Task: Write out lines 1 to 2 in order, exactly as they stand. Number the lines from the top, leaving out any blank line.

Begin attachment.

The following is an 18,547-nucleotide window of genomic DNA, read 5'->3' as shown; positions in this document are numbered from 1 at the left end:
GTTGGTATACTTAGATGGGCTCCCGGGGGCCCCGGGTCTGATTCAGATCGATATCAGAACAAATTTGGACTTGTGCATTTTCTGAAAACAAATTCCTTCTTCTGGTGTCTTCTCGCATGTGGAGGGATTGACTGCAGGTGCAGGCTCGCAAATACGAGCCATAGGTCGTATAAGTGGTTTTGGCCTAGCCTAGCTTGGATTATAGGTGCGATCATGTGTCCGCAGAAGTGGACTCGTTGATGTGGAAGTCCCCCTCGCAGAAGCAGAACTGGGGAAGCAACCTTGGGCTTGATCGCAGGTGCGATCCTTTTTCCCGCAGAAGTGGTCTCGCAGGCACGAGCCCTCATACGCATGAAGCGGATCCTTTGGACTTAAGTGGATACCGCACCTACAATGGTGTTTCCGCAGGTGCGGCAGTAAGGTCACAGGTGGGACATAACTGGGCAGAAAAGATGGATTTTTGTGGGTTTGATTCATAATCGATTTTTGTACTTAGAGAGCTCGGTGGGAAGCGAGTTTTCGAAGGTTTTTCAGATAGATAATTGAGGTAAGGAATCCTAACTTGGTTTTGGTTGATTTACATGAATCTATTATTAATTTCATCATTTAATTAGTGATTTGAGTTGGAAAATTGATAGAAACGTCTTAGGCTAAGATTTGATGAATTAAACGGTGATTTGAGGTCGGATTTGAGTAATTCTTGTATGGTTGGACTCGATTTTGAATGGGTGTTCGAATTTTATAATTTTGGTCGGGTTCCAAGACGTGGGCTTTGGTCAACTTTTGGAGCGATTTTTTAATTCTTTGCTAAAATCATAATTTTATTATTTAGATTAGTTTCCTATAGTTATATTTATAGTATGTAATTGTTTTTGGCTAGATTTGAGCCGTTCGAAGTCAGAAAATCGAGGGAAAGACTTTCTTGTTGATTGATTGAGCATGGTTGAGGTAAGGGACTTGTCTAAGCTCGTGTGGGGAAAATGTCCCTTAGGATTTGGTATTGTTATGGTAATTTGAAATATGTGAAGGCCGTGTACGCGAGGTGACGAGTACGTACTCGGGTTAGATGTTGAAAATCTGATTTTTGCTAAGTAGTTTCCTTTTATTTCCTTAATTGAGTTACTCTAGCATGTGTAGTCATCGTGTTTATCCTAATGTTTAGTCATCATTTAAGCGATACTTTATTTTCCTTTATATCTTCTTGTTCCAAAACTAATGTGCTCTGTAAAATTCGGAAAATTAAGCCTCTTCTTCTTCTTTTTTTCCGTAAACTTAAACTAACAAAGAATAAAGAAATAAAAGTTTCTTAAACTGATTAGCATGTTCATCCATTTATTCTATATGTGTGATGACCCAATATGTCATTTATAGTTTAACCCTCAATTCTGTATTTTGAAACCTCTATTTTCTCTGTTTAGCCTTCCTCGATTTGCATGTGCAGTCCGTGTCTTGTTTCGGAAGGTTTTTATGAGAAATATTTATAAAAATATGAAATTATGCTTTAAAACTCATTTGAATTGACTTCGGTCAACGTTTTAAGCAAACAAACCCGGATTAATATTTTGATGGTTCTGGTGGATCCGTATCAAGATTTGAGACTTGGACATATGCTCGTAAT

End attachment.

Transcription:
The following is an 18,547-nucleotide window of genomic DNA, read 5'->3' as shown; positions in this document are numbered from 1 at the left end:
GTTGGTATACTTAGATGGGCTCCCGGGGGCCCCGGGTCTGATTCAGATCGATATCAGAACAAATTTGGACTTGTGCATTTTCTGAAAACAAATTCCTTCTTCTGGTGTCTTCTCGCATGTGGAGGGATTGACTGCAGGTGCAGGCTCGCAAATACGAGCCATAGGTCGTATAAGTGGTTTTGGCCTAGCCTAGCTTGGATTATAGGTGCGATCATGTGTCCGCAGAAGTGGACTCGTTGATGTGGAAGTCCCCCTCGCAGAAGCAGAACTGGGGAAGCAACCTTGGGCTTGATCGCAGGTGCGATCCTTTTTCCCGCAGAAGTGGTCTCGCAGGCACGAGCCCTCATACGCATGAAGCGGATCCTTTGGACTTAAGTGGATACCGCACCTACAATGGTGTTTCCGCAGGTGCGGCAGTAAGGTCACAGGTGGGACATAACTGGGCAGAAAAGATGGATTTTTGTGGGTTTGATTCATAATCGATTTTTGTACTTAGAGAGCTCGGTGGGAAGCGAGTTTTCGAAGGTTTTTCAGATAGATAATTGAGGTAAGGAATCCTAACTTGGTTTTGGTTGATTTACATGAATCTATTATTAATTTCATCATTTAATTAGTGATTTGAGTTGGAAAATTGATAGAAACGTCTTAGGCTAAGATTTGATGAATTAAACGGTGATTTGAGGTCGGATTTGAGTAATTCTTGTATGGTTGGACTCGATTTTGAATGGGTGTTCGAATTTTATAATTTTGGTCGGGTTCCAAGACGTGGGCTTTGGTCAACTTTTGGAGCGATTTTTTAATTCTTTGCTAAAATCATAATTTTATTATTTAGATTAGTTTCCTATAGTTATATTTATAGTATGTAATTGTTTTTGGCTAGATTTGAGCCGTTCGAAGTCAGAAAATCGAGGGAAAGACTTTCTTGTTGATTGATTGAGCATGGTTGAGGTAAGGGACTTGTCTAAGCTCGTGTGGGGAAAATGTCCCTTAGGATTTGGTATTGTTATGGTAATTTGAAATATGTGAAGGCCGTGTACGCGAGGTGACGAGTACGTACTCGGGTTAGATGTTGAAAATCTGATTTTTGCTAAGTAGTTTCCTTTTATTTCCTTAATTGAGTTACTCTAGCATGTGTAGTCATCGTGTTTATCCTAATGTTTAGTCATCATTTAAGCGATACTTTATTTTCCTTTATATCTTCTTGTTCCAAAACTAATGTGCTCTGTAAAATTCGGAAAATTAAGCCTCTTCTTCTTCTTTTTTTCCGTAAACTTAAACTAACAAAGAATAAAGAAATAAAAGTTTCTTAAACTGATTAGCATGTTCATCCATTTATTCTATATGTGTGATGACCCAATATGTCATTTATAGTTTAACCCTCAATTCTGTATTTTGAAACCTCTATTTTCTCTGTTTAGCCTTCCTCGATTTGCATGTGCAGTCCGTGTCTTGTTTCGGAAGGTTTTTATGAGAAATATTTATAAAAATATGAAATTATGCTTTAAAACTCATTTGAATTGACTTCGGTCAACGTTTTAAGCAAACAAACCCGGATTAATATTTTGATGGTTCTGGTGGATCCGTATCAAGATTTGAGACTTGGACATATGCTCGTAAT